Why ABVP swept the Delhi University Students Union polls
Result of the Delhi University Student Union elections, it's believed, reflect the popularity of national parties.
By this reasoning, the BJP was the clear winner Saturday. The party's student wing, ABVP, swept all four posts on offer, in a repeat of last year's performance.
Satender Awana defeated Pradeep Vijayran of the Congress' NSUI by over 6,000 votes to become president. Sunny Dedha was elected vice president, Anjali Rana secretary and Chhattarpal Yadav joint secretary.
NSUI's candidates finished second on all four posts, while the Aam Aadmi Party's student wing, the Chhatra Yuva Sangharsh Samiti, came in third.
The polls were held Friday and witnessed a turnout of 43.3% turnout, slightly less than last year's 44%.
Pundits put ABVP's sweep down to its taking a stand on critical issues such as the choice based credit system. ABVP leaders agree, but hasten to add that they engaged with the students more than any other contestant.
"We focused on realistic and simple issues of water supply, shortage of hostel rooms, quality and pricing of canteen food. And we constantly engaged with the students over these issues" says Raju Rawat, the outgoing joint secretary.
Now that it has won, the ABVP "will focus on the dealing with the students' problems, including the choice based credit system," says Ajay Thakur, the outfit's organising state secretary. "We will make sure there's no grey area in the implementation of CBCS."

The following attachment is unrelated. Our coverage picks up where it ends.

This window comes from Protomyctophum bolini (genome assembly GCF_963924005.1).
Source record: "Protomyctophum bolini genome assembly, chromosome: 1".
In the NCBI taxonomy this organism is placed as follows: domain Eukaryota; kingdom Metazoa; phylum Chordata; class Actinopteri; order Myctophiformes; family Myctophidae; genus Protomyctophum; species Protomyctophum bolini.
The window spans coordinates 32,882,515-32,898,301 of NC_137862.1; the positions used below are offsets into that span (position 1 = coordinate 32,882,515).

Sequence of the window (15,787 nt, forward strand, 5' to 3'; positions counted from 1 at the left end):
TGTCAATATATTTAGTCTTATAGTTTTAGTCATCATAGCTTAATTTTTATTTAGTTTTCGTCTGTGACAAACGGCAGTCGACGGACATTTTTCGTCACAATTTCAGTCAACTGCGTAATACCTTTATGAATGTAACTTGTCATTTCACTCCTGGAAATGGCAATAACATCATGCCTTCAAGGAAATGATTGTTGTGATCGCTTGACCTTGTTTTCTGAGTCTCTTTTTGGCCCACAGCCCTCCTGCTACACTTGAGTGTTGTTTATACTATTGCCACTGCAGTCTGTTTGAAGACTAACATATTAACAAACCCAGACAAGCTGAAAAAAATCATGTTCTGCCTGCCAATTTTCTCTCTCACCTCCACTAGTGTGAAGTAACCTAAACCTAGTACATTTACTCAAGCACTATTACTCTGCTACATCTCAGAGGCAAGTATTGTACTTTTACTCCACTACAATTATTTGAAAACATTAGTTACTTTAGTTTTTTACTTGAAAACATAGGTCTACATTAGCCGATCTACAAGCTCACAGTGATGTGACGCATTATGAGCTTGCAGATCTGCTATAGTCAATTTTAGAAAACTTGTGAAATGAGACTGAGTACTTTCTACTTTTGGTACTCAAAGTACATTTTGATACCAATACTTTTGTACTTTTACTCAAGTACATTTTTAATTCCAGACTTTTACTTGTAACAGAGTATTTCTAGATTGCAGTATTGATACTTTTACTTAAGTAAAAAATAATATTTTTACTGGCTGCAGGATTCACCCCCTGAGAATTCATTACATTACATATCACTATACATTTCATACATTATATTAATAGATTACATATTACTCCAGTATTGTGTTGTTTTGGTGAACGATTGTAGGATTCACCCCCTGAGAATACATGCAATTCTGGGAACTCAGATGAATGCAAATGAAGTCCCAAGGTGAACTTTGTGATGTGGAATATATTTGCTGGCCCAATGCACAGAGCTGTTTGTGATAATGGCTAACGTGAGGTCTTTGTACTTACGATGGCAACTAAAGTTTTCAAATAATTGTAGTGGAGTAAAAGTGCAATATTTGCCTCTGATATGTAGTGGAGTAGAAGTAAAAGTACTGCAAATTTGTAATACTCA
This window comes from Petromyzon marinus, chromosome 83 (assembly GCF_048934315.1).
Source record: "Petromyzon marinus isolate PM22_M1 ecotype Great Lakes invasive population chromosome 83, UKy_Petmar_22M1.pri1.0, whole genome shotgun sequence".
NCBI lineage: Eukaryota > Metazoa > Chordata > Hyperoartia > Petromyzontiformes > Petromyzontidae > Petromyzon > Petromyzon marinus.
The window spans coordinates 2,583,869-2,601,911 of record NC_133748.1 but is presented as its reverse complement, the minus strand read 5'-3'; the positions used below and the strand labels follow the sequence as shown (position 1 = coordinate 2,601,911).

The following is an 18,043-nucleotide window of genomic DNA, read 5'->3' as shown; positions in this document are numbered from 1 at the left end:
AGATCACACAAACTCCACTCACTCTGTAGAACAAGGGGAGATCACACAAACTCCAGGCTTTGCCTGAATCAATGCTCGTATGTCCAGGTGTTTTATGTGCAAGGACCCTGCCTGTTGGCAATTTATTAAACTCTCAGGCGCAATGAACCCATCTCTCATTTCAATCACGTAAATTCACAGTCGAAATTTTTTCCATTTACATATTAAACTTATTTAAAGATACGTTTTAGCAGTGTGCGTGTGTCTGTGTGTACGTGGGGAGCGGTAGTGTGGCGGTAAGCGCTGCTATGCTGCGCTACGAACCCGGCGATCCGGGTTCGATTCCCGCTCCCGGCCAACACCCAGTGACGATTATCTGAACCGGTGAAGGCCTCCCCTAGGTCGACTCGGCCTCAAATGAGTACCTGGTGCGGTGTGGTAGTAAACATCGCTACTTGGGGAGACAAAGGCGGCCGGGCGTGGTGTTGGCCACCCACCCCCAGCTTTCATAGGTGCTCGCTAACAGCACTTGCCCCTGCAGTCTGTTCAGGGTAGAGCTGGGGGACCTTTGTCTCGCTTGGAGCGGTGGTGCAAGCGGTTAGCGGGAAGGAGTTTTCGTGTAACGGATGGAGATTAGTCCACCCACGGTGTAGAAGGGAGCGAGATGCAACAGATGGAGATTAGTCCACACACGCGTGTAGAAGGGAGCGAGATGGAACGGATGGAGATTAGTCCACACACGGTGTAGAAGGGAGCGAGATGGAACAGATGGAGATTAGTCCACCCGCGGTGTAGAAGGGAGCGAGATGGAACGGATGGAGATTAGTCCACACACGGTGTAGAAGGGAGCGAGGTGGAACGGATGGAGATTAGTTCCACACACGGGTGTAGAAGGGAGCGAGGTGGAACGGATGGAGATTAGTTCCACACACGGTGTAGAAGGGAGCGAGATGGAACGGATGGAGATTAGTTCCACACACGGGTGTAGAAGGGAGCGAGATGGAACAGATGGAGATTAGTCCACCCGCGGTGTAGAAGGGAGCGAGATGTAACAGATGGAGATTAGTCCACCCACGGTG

On the other hand, the poor showing of the CYSS has come as a surprise. It was expected to ride the wave of AAP's crushing victory in Delhi early this year to at least finish runner-up.
Critics say the CYSS failed because, unlike AAP, it couldn't project itself as a credible alternative. "It came with old faces, those who did not get a ticket from NSUI or ABVP. The students couldn't see how the CYSS stood for anything special," says a former DUSU council member.
"Also, both the ABVP and the NSUI focused on caste-based votes. This helped them perform better."
CYSS leaders disagree. "These claims are completely baseless. There isn't anyone in our party who was denied a ticket by ABVP or NSUI. We haven't stooped to their levels at least," says Anmol Panwar, the outfit's vice president.
"Both ABVP and NSUI appealed to caste interests, which is something we avoided," Panwar adds. "If we focus on the more rational issues and engage with students, more students will be willing to vote for us. I'm positive we will win all four seats the next time."
ABVP and NSUI focused on caste-based votes. This helped them do better, says former council member
The CYSS did not take a stand on CBCS. This and displeasure with AAP's government in Delhi among a section of the middle class may have also cost it significantly.
The NSUI is taking heart from the fact that it did better than expected, edging the CYSS to the second position.
"ABVP's focus on CBCS got them their votes. CBCS and FYUP are issues we did not capitalise on as much as the ABVP. I congratulate them for their efforts," says Karishma Thakur, the outfit's national secretary. "But we're not unhappy with our performance."
Students from across India are studying in Delhi University. So, do these results reflect the sentiments of the country's youth?